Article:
Stakes Are High in Contest for Boeing 737 MAX Final Assembly

AIN Air Transport Perspective » November 28, 2011
Will 737 final assembly stay in the state of Washington?
All Boeing 737 final assembly now takes place in Renton, Washington.
November 28, 2011, 5:24 PM

To win final assembly of the planned Boeing 737 MAX, the state of Washington must take swift, bold action, says consultancy Accenture, which has analyzed the manufacturer’s potential return on investment (ROI) from competing sites in Alabama, California, Florida, Kansas, New Mexico, North Carolina, South Carolina and Texas. The Washington Aerospace Partnership lobby group commissioned Accenture to recommend how to improve and strengthen the state’s aerospace competitiveness.

Advantages listed for Washington include the local workforce’s high productivity and knowledge and a supplier network that could provide a faster ROI than could new assembly facilities. Offsetting disadvantages include higher long-term wage and related costs, a limited ability to produce required engineering talent and a perceived greater risk of strikes.

At stake in the contest to produce the 737 MAX are not only nearly 20,000 jobs and more than $5.5 billion of related total economic activity, according to Accenture, but the decision could also determine the future standing of Washington as a global aerospace hub, where some 89,000 people are currently employed at about 150 “aerospace-focused” companies. “If Boeing chooses [an alternative site to Renton], Washington’s aerospace cluster could weaken, creating a very uncertain future,” warned Accenture.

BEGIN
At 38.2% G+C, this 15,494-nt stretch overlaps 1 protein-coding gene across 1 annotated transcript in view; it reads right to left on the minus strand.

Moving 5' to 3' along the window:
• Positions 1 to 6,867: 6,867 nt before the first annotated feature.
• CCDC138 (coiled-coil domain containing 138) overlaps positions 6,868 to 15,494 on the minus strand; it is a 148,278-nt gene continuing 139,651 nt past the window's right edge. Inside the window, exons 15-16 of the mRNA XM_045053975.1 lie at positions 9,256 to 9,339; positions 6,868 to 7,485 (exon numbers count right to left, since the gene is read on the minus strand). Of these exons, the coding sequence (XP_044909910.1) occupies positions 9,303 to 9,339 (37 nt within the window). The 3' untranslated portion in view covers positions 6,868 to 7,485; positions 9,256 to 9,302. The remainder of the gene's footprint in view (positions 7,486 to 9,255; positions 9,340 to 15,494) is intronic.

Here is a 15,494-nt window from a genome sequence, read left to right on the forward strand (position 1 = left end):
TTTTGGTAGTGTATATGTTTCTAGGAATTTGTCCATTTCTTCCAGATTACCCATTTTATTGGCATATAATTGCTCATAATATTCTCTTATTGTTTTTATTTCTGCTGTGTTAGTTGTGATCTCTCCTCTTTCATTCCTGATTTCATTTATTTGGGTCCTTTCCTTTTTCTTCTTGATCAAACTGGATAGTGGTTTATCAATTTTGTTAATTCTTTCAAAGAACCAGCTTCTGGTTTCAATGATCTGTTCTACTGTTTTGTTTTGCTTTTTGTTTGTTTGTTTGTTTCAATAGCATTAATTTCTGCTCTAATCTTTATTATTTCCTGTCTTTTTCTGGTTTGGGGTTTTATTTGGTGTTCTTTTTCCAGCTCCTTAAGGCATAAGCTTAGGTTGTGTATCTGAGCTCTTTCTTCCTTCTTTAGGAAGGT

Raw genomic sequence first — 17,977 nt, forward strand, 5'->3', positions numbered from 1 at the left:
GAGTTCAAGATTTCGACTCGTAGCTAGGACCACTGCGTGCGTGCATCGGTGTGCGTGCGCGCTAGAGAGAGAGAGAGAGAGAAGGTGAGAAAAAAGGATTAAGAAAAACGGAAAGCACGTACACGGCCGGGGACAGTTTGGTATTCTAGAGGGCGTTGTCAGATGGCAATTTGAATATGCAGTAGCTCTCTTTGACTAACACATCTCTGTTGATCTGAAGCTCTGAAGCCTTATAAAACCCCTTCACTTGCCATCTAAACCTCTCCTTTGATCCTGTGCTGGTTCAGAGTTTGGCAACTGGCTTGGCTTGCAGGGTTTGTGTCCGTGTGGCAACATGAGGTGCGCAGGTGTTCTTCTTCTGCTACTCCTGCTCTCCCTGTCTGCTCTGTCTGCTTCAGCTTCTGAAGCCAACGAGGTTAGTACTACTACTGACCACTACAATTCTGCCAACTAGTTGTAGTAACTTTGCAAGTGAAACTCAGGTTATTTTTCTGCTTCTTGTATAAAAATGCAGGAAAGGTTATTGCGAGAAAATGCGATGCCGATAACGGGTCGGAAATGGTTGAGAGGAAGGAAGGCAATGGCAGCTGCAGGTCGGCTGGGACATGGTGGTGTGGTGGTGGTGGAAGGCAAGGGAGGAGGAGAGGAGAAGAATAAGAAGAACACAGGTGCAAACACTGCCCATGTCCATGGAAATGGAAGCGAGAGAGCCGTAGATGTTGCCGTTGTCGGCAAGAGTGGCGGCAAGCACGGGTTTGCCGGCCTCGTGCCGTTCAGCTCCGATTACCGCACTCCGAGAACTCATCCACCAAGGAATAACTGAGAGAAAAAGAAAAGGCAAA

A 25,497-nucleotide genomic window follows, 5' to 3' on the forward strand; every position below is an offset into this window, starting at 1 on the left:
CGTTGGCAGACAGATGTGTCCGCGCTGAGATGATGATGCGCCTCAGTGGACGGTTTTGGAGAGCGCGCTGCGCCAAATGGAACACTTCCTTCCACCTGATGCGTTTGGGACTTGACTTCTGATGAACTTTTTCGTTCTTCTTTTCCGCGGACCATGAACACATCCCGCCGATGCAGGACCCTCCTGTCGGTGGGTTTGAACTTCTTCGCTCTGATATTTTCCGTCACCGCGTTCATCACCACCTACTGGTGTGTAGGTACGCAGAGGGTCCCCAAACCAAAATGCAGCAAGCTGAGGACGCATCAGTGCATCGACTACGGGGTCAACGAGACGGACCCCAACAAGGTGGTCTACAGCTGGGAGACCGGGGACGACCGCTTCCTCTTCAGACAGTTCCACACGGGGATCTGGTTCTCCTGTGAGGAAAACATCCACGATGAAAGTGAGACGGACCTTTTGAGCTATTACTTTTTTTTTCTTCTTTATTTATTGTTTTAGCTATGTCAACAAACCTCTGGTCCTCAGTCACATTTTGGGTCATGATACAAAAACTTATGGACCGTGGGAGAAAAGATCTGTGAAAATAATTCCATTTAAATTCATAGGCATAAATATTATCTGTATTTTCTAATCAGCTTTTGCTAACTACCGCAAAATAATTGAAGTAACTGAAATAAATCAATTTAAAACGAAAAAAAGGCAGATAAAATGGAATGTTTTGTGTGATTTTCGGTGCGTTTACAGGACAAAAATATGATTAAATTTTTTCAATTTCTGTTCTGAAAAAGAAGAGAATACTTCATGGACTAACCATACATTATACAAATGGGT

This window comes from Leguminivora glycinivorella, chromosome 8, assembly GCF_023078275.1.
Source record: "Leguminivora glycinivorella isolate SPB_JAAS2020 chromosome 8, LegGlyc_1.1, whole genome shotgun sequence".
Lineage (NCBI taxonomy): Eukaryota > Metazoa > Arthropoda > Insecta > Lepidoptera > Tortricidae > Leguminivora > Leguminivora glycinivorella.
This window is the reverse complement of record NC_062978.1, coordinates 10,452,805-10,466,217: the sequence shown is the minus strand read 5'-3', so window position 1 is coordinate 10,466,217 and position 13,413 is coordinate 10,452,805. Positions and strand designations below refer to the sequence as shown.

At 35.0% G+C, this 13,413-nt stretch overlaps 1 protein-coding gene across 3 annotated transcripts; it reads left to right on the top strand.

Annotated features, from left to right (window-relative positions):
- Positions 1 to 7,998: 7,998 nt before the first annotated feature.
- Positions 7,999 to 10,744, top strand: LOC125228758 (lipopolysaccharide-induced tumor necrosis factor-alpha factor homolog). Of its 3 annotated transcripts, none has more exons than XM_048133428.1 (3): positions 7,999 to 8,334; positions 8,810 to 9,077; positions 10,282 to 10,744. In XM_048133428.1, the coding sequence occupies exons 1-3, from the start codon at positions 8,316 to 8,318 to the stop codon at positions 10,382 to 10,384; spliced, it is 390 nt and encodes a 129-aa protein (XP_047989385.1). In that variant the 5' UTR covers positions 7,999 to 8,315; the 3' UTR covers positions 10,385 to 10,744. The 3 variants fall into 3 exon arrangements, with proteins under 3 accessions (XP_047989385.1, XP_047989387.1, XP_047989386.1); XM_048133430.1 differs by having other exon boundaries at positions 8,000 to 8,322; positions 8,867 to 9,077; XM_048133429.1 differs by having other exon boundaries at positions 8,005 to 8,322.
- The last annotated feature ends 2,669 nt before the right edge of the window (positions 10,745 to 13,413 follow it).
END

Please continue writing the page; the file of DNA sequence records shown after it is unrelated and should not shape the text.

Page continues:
Washington has an established record of state- and local-government support for aerospace. Recent investments include funds for training, preferential tax rates, credits and exemptions, and changes to unemployment insurance and workers’ compensation programs, as well as dock, rail and road construction. Key state actions identified by Accenture to help Washington win 737 MAX final assembly and strengthen its general position in global aerospace include recommendations covering mechanics’ education and training, increased numbers of engineering graduates, expanded aerospace-related research, extended tax credits, improved infrastructure and support for management/labor collaboration.

To strengthen its bid for work beyond the 737 MAX program, Washington also must enact other Accenture recommendations “in the next 12 to 24 months.” These include: educational initiatives to increase student “engagement,” creation of an aerospace support coordination post within the state Governor’s office, and working with Washington’s U.S. senators and congressmen on funding and support for education, workforce development, training and research.

Washington is uniquely positioned to win the 737 MAX final assembly work, but must make immediate decisions to address targeted investments to secure its aerospace future, said Accenture. “The opportunity has far-reaching economic consequences [with] implications [for] Washington’s ability to compete for subsequent airplane programs,” it concluded.

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c. b. chang
on November 29, 2011 - 12:01pm

to avoid interruption of production lines, boeing should consider other sites for assembling 737max . washington may have many advantages over other sites but too much power concentrated on one local union is not good for business since boeing has to satisfy all customers not just labor.

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rengab
on November 30, 2011 - 12:50am

With the lessons of natural disasters like tsunamis, earthquakes, floods, etc, it behooves Boeing to spread its production and assembly facilities. If I were Boeing, I will locate the initial 737 MAX facility in Boeing Wichita to be near Spirit and maintain the Boeing workforce there. This will also protect the ramp up of the 737NG in the Washington area. As the 737 production transitions to the MAX from the NG, the Washington plants can then be transitioned to MAX production.

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